Sharm El-Sheik/PAMACC: Summary: The initiative unlocks an additional $15 billion investment announced for Nexus of Food, Water & Energy. It will fund the implementation of one main energy project (USD 10 billion), five food security and agriculture projects, and three irrigation and water projects.
The first fruits of a relentless push by the African Civil Society groups for the World to pay up the much-needed Climate Adaptation Finance required by vulnerable countries in the continent is finally beginning to trickle slowly in “small dollar bills”.
The COP27 President, H.E. Sameh Shoukry and US Special Presidential Envoy for Climate, John Kerry, announced the initiative to accelerate adaptation in the African continent to save millions of lives and livelihoods.
The package worth $150 Billion was announced at a special session on “Advancing Adaptation Action in Africa” co-hosted by H.E. Sameh Shoukry, COP27 President, and the United States Special Presidential Envoy for Climate, John Kerry.
COP President Shoukry speaking at the events, said: “The key challenge for African countries is to access funding for climate action. Recognizing that progress towards adapting to climate consequences and enhancing resilience is crucially needed, we launched here at COP27 the Sharm-El-Sheikh Adaptation Agenda a couple of days ago.”
This agenda comprises a total of 30 global adaptation outcome targets by 2030 that are urgently needed to address the adaptation gap and increase the resilience of 4 billion people through accelerating transformation across five impact systems: food and agriculture, water and nature, coastal and oceans, human settlements, and infrastructure.
COP27 President H.E, Shoukry further said, “Egypt, as COP27 President and as an African nation, is well aware of the adaptation challenges facing our continent, and we are pleased to have collaborated over the past year with the United States to develop a diverse package of support for Africa in the field of adaptation and resilience.”
The US Emergency Plan for Adaptation and Resilience (PREPARE) has seen the US double its Adaptation Fund Pledge to $100 million, while the Accelerating Adaptation in Africa initiative provides $150 million in support to accelerate PREPARE’s work across the continent.
The Adaptation in Africa initiative, previously announced in June 2022 by President Biden and President El-Sisi, has the potential to result in USD 4-10 benefits for every dollar invested. It now includes support from the US for $13.6 million for a Systematic Observations Financing Facility that will help fill weather, water, and climate observation gaps in Africa.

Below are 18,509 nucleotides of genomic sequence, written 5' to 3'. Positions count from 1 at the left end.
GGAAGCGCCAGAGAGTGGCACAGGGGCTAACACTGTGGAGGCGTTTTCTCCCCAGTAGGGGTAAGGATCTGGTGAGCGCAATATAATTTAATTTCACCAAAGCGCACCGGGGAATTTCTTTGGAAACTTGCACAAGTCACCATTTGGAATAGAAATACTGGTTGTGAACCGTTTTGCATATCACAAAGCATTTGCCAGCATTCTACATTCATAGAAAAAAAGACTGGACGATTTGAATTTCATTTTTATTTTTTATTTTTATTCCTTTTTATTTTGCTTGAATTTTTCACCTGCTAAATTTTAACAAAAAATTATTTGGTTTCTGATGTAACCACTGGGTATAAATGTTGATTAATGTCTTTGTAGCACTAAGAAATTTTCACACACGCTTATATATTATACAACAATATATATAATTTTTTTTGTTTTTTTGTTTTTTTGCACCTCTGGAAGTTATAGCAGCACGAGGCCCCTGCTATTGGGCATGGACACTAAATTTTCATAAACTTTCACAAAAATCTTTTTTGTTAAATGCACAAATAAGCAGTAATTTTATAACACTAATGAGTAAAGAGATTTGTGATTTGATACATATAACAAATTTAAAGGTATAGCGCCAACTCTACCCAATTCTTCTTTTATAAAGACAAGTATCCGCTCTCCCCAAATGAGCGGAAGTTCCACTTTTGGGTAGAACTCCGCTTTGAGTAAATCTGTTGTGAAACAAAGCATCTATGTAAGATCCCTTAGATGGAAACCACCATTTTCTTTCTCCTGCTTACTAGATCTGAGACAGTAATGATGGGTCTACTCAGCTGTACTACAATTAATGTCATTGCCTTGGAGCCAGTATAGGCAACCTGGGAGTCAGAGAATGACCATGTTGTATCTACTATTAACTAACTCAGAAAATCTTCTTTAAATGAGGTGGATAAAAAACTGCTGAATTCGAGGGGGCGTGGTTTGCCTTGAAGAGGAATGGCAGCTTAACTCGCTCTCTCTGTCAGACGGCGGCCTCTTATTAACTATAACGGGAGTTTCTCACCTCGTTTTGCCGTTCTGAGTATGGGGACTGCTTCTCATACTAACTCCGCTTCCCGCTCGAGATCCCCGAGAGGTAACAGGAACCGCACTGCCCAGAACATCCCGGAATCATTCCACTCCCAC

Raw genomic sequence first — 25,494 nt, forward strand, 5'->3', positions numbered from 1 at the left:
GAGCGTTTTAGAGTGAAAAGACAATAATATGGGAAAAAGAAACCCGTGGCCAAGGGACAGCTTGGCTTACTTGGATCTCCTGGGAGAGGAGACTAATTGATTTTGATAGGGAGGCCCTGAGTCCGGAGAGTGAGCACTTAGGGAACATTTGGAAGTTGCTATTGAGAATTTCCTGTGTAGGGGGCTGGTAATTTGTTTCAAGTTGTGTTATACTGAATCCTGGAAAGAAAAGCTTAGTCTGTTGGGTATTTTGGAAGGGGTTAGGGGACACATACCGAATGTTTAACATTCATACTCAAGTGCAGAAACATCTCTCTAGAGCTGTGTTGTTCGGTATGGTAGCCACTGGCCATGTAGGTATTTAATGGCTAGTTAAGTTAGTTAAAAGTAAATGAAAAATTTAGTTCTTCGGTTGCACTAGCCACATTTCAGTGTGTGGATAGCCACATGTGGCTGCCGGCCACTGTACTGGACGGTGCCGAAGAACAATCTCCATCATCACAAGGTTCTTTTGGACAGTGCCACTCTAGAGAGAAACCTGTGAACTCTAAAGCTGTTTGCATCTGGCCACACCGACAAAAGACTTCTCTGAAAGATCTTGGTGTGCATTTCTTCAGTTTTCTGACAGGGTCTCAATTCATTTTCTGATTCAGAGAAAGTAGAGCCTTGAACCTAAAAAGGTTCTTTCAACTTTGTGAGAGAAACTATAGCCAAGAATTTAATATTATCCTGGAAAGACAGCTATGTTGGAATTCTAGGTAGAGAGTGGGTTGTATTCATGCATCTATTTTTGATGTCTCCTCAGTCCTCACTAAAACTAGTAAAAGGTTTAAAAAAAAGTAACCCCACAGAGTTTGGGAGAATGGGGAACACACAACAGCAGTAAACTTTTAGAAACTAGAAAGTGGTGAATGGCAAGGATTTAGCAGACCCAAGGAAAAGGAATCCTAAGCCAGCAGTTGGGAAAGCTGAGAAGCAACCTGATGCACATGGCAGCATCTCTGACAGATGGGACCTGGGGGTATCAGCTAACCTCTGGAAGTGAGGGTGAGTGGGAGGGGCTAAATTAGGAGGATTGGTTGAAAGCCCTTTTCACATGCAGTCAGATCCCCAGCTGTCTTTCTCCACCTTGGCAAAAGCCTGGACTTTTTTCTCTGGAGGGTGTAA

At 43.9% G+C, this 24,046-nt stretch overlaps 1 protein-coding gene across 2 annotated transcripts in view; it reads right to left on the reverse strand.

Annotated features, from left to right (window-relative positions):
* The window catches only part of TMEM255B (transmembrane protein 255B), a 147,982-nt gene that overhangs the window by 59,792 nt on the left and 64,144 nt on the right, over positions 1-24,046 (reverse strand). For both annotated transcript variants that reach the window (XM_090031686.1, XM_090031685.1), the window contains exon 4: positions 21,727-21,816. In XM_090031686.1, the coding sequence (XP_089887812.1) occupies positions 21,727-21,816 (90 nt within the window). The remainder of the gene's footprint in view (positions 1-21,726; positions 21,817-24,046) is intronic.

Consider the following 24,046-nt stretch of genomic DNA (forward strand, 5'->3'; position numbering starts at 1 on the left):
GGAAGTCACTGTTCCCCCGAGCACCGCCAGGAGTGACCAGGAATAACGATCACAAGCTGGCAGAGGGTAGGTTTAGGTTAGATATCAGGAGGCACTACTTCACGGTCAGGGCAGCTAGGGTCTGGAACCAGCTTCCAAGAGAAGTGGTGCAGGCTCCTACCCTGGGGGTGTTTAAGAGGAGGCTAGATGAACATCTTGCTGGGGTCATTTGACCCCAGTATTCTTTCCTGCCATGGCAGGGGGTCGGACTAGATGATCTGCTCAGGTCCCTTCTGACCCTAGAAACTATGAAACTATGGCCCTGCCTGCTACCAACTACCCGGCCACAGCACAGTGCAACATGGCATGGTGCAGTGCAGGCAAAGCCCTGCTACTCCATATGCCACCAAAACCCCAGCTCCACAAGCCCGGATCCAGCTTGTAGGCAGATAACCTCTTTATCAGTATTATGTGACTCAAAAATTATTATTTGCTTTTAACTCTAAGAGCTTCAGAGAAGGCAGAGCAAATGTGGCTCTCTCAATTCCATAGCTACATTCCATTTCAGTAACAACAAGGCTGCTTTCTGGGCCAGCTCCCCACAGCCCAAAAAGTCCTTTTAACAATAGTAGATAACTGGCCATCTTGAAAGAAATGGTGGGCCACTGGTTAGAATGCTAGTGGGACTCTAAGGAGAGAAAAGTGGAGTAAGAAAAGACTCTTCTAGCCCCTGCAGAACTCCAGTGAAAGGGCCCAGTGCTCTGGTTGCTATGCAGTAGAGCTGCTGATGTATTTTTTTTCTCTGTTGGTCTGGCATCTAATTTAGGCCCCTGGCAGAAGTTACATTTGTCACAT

$15 million to support the co-development and deployment of early-warning systems in Africa to cut the number of people who need emergency assistance in half by 2030 – and from 200 million to just 10 million by 2050.
Another $10 million to support the capacity building of Africa’s current and future decision-makers. This includes $10 million to support the launch of a new adaptation centre in Egypt – the Cairo Center for Learning and Excellence on Adaptation and Resilience, announced by Egypt, to build adaptation capacity across Africa.
There is also $2 million to the Resilience and Adaptation Mainstreaming Program to build the capacity of governments to manage climate risks and access finance. Meanwhile, $3.5 million in support for the Least Developed Countries Initiative for Effective Adaptation & Resilience will help African countries like Uganda, Malawi, Gambia, and Burkina Faso to enhance access to adaptation finance for the most vulnerable.
Expanding access to risk-based insurance for the most vulnerable by supporting regional risk insurance pools, including contributing $12 million to the Africa Disaster Risk Financing Program and $12 million to ARC Ltd.
$25 million to the African Union’s flagship Africa Adaptation Initiative (AAI), which is hosted by the Egyptian government, to launch the AAI Food Security Accelerator, which will dramatically speed- up and scale up private sector investments in climate-resilient food security in Africa.